Monthly Archives: March 2014

EURCHF FX – Price Level vs Volume Level – Heat Map Chart


Think this chart is great. It was presented by Dewet Moser, Alternate Member of the Governing Board of the SNB today at the SNB Apéro 2014. I swapped the captions from German to English.

Very interesting to see how the heat map has turned cold with just short bursts of volume and price action two times in last 18 months.

Such heat maps are useful in gaging investor psychology and key technical levels, which I understand to be levels at which lots of volume or high volatility occured, floors or tops were set.

I disagree that these levels marked in dark red aren’t relevant, as the efficient market gang often invokes.


Thurgauer Kantonalbank IPO 2014

Please note this is a post in relation to my current studies to become a CIIA (Certified International Investment Analyst).

According to my information (based on the press release) the Thurgauer Kantonalbank (TKB hereafter, Ticker: TKBP) is placing up to 2.5m PS (Partizipationsscheine = participation certificates) from today till April 4th. Share trading is expected to commence April 7th. Book building range: CHF 64 – 74.

According to my calculations buyers of these PS will be entitled to receive 12,5% of the TKB’s earnings (Jahresgewinn), which was CHF 99.8m 2013 and CHF 87.9m 2012 according to the TKB annual report 2013 (page 82) starting next year.

That would be around CHF 12,475m earnings (CHF 4.99/PS). Assuming the shares are priced at CHF 64 that would give PE Ratio of roughly 13, assuming they’re priced at CHF 74 the PE would be 15.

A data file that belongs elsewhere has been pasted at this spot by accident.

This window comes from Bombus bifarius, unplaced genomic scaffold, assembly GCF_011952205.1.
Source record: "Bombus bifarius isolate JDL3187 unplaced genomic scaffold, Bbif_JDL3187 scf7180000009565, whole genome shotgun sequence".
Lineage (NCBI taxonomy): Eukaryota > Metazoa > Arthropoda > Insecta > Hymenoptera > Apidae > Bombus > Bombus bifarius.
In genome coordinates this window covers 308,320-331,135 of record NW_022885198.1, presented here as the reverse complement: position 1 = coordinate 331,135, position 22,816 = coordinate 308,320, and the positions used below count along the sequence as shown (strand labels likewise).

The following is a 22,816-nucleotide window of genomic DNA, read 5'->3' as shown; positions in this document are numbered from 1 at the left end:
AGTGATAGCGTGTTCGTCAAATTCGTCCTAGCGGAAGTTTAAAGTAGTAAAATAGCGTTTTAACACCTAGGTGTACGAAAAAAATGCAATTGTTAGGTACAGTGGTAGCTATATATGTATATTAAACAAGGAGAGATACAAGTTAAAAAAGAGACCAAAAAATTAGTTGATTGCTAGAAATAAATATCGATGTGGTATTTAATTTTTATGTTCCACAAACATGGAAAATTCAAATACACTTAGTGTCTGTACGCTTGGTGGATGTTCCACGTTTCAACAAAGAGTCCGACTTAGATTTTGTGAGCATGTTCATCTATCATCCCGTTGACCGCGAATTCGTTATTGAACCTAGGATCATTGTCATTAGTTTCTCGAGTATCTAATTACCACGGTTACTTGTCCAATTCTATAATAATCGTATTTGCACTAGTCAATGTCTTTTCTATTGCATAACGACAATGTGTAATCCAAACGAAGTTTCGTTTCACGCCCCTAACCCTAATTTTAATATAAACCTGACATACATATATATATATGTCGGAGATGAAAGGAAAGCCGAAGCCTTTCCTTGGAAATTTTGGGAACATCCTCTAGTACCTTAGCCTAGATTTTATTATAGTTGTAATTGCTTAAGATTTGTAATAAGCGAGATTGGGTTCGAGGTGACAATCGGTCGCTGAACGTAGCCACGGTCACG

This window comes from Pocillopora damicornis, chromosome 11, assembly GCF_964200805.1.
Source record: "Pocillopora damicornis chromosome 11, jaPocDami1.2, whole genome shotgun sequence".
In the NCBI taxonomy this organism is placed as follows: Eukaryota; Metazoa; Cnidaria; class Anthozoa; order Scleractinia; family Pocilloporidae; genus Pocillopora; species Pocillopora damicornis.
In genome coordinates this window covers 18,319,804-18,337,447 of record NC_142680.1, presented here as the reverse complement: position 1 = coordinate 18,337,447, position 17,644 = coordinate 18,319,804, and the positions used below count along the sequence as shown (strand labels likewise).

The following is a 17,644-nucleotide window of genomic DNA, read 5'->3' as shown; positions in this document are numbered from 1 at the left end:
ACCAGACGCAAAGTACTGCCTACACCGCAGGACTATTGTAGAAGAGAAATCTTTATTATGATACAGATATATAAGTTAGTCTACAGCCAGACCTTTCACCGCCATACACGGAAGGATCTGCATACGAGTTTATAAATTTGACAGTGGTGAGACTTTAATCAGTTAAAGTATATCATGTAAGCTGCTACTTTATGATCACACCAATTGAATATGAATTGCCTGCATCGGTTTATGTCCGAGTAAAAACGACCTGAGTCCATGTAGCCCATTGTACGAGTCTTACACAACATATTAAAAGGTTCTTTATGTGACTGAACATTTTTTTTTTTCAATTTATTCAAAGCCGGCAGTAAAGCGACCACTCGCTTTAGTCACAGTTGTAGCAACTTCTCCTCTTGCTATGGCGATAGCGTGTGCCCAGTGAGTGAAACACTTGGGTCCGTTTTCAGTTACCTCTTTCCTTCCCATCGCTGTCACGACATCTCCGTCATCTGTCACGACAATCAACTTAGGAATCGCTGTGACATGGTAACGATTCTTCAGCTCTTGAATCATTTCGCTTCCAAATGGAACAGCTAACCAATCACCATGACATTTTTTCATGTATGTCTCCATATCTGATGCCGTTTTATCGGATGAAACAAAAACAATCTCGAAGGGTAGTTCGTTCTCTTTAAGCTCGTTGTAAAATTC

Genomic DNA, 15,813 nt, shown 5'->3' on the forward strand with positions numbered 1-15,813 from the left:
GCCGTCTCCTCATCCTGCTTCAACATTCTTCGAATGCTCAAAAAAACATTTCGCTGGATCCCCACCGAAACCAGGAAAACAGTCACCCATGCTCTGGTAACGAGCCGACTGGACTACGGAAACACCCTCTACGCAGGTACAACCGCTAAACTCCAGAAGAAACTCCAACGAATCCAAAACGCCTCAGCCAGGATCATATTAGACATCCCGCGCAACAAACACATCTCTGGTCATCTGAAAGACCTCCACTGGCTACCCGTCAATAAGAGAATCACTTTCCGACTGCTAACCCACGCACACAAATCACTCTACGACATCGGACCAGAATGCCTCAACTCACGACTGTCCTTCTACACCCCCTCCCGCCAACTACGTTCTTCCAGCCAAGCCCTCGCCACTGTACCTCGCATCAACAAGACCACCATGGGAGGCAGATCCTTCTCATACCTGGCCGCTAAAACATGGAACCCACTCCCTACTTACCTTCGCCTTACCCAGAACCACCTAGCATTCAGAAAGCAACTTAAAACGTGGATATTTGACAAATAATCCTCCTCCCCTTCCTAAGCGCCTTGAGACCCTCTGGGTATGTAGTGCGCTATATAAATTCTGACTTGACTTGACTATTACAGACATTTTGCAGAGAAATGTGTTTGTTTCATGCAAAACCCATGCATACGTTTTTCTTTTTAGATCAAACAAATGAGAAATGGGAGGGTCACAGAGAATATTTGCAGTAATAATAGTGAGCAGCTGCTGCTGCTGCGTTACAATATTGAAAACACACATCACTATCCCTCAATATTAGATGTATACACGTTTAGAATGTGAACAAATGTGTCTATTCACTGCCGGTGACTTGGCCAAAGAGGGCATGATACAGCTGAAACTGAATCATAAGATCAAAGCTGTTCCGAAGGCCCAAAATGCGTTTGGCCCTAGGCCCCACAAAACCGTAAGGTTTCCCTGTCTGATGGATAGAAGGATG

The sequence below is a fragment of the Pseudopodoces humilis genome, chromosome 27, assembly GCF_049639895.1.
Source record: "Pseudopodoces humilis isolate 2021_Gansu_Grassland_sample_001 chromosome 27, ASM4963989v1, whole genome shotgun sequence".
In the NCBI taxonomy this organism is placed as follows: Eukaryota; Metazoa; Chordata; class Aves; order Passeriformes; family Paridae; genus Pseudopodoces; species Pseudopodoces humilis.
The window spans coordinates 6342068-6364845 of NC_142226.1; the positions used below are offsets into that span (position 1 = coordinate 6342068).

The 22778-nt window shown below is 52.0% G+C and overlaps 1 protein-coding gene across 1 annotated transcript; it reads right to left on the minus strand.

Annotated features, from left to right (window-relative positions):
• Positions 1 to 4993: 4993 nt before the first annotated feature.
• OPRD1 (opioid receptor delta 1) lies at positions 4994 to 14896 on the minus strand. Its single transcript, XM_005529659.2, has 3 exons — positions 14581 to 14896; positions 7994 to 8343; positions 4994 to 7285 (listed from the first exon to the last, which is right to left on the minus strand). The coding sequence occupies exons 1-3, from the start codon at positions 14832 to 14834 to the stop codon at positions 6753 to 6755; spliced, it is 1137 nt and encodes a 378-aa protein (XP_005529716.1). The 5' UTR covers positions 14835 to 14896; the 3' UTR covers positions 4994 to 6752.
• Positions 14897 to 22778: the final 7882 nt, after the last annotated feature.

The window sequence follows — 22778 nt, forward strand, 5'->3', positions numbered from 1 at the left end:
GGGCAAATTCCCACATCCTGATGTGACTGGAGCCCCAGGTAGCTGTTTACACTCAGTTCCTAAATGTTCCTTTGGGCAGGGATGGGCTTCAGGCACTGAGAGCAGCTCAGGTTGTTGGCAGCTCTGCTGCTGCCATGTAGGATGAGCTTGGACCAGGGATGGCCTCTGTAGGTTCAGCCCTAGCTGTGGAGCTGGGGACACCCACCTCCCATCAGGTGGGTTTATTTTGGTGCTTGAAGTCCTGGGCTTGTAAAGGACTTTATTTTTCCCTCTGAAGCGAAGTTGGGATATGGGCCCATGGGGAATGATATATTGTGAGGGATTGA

Now according to NY Stern caluclations based on S&P Capital IQ, Bloomberg and the Fed the bank PE ratios are, as of January 2014, 15.24. While the trailing PE is 16.47 and the forward PE is 14.59. Looks reasonable. Then look at the expected growth rate: It’s only 6.27% giving a PEG ratio of 1.85 (1 is fairly valued according to this article). Note the group is very small, just 7 banks. However there are also ratios for regional banks (line 8 of the data) which have data from 721 (!) banks. There growth is also expected to be single digit but higher at 7.25% vs 6.27% for the small group. The PEG ratio is 1.83. However the PE ratio trailing and forward is 21.05 vs 17.53.

Based on that information the placing of TKB shares at CHF 64 would seem reasonably cheap. Also CHF 74 would be justifiable depending on the growth rate used. But if you look at how profit is distributed (see fig. 2), that 5% of profit is used for compensating the canton for the state guarantee (Staatsgarantie) the TKB enjoys, then the PE ratio already rises.

Here’s a look at the most recent income statement of the TKB:

Fig. 1TKBP Income Statement

The fall in bad loan/debt provisions, losses change (Wertberichtigungen – see green arrow) is the only thing that kept the TKB from posting just very slight growth.

Fig. 2PnL-TKBP-2

Fig. 3


Myriad Financial Data HY 2013 vs HY 2012

The financial data for Myriad published today can be seen below. I’ve added the trend arrows (green and red) depending on whether direction is toward more loss (red) or less loss / profit (green).Myriad-results-2013

The financial data above is from the Financial Report.

The data below from the press release. Note how the Gross margin differs significantly depending on whether it’s adjusted for amortisation, impairment and restructuring costs.


“Revenue for the year amounted to USD 43.2 million (USD 56.3 million in FY 2012), was down USD 13.1 million from FY 2012 due to the previously anticipated decline in mobile browser revenues, exiting from one off professional services projects and the discontinuation of other legacy products.”


The segment information shows that of the two divisions, only one is growing thanks to Mobile Services Licence Revenue. Mobile Services Service Revenue and the whole Device Solutions Division was loosing revenue in the six month period reported: